Through the ages
Culture and tradition continue to determine the symbolism and meaning of different types of jewellery and how and why we choose certain pieces today
Jewellery is worn by people of varying ages and cultures. To some, a piece can be a symbol, a charm or a statement; to others, it may just be a fun way to accessorise an outfit. Experts share their thoughts on the history of jewellery and how it is viewed today.
Ran Boytner, director for international research at the Cotsen Institute of Archaeology at the University of California in the United States, said: '[With] jewellery, you are probably thinking about a fashion item made for personal decoration.' But the word jewellery itself is relatively new, and the professor dated the beginning of its use back to the 13th century, when the French first used the term joaillerie. This term does not cover the whole range of items that have been used for personal adornment through the ages, when people used various materials to create items that represented a wide range of values.
Some objects were meant to display merit, for example, such as an item that could be worn only by the best hunter, while others denoted status, personal wealth, identity, profession and religious affiliation. More often than not, these 'jewellery' items symbolised more than one thing. 'It may send a message about the religious belief of the owner, but also of their status in society and the storage of their individual wealth,' Professor Boytner said.
Materials for these objects also varied greatly, and throughout time, different materials were significant to different people, depending on their values and the scarcity of the material. The Inca people, for example, were at a loss to understand the Spaniards' thirst for gold, a thirst which can be likened to the Native Americans' fascination with glass beads that were produced so widely and cheaply by the Europeans. What people valued in their everyday lives also came into play. If goats played an important role in their lives, for example, then goat hair and bones may have been considered appropriate materials to be used for jewellery making.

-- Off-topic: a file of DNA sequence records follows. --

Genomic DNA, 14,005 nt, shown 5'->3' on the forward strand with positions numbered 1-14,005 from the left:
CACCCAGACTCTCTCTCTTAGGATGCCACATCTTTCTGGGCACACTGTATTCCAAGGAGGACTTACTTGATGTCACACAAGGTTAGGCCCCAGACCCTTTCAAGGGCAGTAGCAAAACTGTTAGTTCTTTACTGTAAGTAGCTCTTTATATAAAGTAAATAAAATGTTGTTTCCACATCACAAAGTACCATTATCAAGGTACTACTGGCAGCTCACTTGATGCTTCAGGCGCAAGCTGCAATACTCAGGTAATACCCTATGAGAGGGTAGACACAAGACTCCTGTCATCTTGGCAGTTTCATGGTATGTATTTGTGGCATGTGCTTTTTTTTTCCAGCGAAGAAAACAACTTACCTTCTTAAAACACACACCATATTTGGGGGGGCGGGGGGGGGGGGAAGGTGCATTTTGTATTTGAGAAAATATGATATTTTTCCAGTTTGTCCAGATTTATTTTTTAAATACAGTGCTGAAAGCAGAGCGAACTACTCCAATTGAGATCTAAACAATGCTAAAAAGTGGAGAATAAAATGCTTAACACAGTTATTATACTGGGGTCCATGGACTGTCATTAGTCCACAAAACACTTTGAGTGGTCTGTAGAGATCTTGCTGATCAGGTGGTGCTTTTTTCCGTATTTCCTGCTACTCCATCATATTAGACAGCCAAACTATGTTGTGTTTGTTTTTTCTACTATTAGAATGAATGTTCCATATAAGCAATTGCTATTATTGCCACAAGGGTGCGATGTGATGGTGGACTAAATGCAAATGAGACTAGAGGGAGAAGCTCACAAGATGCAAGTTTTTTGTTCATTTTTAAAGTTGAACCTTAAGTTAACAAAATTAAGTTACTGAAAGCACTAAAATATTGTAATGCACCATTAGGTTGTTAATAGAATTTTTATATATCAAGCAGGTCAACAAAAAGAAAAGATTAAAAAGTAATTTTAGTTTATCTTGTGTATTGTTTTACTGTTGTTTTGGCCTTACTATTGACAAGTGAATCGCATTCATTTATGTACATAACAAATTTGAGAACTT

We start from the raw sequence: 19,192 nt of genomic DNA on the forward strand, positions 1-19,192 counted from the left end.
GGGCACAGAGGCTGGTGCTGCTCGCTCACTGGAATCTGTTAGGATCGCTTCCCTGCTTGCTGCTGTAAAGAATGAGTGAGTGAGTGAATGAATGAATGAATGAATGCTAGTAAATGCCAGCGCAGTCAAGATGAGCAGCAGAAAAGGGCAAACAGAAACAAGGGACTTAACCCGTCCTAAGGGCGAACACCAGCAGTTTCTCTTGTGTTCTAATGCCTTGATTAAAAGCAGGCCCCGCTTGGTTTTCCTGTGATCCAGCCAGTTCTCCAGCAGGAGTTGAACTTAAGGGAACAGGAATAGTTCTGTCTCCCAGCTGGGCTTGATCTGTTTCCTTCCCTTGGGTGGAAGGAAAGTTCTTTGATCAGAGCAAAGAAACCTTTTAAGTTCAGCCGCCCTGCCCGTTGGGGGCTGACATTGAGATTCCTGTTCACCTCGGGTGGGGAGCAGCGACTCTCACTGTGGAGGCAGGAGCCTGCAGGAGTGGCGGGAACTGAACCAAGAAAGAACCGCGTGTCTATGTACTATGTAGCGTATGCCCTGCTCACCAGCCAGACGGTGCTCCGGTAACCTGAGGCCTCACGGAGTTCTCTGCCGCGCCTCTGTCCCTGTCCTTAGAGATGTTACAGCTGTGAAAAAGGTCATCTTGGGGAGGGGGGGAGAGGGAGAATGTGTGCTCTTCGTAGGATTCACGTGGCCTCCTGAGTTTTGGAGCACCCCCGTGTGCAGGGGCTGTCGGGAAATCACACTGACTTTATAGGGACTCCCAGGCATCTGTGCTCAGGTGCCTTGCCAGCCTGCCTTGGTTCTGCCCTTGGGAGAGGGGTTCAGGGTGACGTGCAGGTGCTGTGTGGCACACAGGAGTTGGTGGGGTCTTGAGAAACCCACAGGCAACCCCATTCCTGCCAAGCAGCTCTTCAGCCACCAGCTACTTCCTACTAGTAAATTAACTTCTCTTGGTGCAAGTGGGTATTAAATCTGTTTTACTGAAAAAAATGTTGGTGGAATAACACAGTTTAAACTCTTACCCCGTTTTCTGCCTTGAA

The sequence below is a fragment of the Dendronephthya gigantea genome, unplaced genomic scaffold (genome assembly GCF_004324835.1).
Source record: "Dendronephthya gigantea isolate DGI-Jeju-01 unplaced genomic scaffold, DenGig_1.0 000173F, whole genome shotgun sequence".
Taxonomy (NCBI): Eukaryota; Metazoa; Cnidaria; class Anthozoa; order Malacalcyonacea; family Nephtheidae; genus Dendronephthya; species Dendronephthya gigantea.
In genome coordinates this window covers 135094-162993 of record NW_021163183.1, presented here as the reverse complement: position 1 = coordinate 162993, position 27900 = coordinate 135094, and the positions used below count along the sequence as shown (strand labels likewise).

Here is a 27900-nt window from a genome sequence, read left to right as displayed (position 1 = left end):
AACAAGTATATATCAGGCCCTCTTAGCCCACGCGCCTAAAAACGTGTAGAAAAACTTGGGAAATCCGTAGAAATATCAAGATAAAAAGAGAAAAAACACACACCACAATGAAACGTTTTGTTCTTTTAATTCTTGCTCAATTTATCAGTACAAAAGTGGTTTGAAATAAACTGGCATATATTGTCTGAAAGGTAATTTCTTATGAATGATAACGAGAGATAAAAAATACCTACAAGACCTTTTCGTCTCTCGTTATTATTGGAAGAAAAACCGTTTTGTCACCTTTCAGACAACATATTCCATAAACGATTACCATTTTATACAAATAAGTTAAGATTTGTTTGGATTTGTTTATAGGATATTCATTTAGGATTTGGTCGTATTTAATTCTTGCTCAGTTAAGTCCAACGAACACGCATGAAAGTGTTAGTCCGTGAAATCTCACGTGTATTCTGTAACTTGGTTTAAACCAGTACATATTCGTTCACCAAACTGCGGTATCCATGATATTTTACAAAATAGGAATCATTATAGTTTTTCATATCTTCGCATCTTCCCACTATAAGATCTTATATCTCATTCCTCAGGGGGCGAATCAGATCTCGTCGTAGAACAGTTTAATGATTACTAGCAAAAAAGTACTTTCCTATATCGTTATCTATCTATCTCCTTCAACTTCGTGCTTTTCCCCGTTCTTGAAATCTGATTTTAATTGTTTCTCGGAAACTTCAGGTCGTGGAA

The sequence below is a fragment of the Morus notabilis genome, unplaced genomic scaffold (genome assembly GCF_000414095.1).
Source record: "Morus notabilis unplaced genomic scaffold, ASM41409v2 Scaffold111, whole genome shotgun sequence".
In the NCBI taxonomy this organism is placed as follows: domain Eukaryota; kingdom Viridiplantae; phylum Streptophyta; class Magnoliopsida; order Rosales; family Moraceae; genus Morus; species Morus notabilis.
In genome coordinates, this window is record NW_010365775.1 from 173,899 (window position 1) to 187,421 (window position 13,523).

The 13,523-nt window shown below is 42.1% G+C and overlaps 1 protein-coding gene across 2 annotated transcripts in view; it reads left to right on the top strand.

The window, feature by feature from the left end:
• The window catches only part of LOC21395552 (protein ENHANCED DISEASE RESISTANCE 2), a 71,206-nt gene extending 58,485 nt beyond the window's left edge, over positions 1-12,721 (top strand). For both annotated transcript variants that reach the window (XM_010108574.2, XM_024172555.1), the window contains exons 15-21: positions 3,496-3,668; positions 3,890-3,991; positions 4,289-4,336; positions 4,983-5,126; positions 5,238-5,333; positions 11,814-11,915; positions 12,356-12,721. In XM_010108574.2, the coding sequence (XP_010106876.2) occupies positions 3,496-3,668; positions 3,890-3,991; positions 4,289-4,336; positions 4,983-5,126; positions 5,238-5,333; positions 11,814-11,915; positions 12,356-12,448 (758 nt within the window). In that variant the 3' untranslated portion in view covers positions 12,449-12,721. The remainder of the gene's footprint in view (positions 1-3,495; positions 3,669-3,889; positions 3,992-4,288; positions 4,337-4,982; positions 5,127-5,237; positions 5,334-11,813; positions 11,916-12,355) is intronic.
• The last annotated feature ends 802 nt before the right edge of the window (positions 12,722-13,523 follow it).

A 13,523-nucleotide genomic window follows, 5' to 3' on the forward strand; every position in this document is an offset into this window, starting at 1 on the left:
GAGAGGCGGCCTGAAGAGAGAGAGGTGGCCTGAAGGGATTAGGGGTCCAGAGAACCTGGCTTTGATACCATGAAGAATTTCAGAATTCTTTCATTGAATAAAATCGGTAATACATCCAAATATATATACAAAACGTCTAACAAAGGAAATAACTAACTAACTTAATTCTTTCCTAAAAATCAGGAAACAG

'In this way, the use of materials is cultural specific and must be understood within the context of [the] society under investigation,' Professor Boytner said.
Nowadays, everything from diamonds and jade to shells and string can be used as materials for jewellery, and the broad range serves as an indication of the many and varied ways in which people view jewellery.
Culture and tradition are still largely responsible for determining the symbolism and meaning that a particular type of jewellery has, and Joanna Hui, chief designer of Be'vish Fine Jewellery, used jade as an example, noting the important ties that Chinese people still have to the stone.
'Asians saw jade as a stone that had the power of providing calmness to an individual,' she said, explaining that this belief still accounted for the stone's popularity among Chinese people. She added that jewellery designers have been using the traditional stone in more modernised designs, however, in an effort to target younger consumers.
'Younger generations view jewellery very differently compared to their parents,' said Nathalie Moisy, founder and jewellery designer of Ensemble International. 'It is more fashion than value orientated. They are more creative, less conservative.'
With this emphasis on fashion trends, which by nature tend to be fleeting and temporary, some of the jewellery created for younger consumers tends to be made with less precious materials, and therefore comes with a more manageable price tag. Ms Moisy described these items as 'everyday jewellery', meant to have less symbolic meaning and are often interchangeable objects that are playful and fun.
This is not to say that younger generations are not aware of the traditional values linked to certain types of jewellery, but simply that their priorities are elsewhere, according to Brenda So, product manager of King Fook's jewellery division.
Younger consumers may understand the history, tradition and craftsmanship involved with jade jewellery, for example, but they would still rather spend their money on 'something more immediately gratifying', such as diamonds or designer jewellery. 'They do understand the value of traditional materials, it's just that their philosophy is different,' she said.
Professor Boytner said that these differences in perception often took place as a response to different events and social, cultural, economic and political trends, and that 'like everything else in life, the use of jewellery - including choice of materials, their combination and design - has to evolve throughout time.'
Individuals that he named 'traditionalists' are those who choose to retain the traditional meaning of jewellery, using the items to signal the 'continuation of tradition'. More transient individuals, however, were referred to as 'pioneers' by the professor and represented those who rapidly changed their tastes and choices.
Professor Boytner said that neither can claim to be better than the other, and that often both trends would be observed within a single society.
'It is impossible to state any generalisations, but [it is possible] to state that in human life, we are always changing and shifting our ideas about what is beautiful and what is acceptable,' he said.
Type A Burmese jadeite featuring Shouxing, the Chinese god of longevity, carved with portions of green and yellow jade.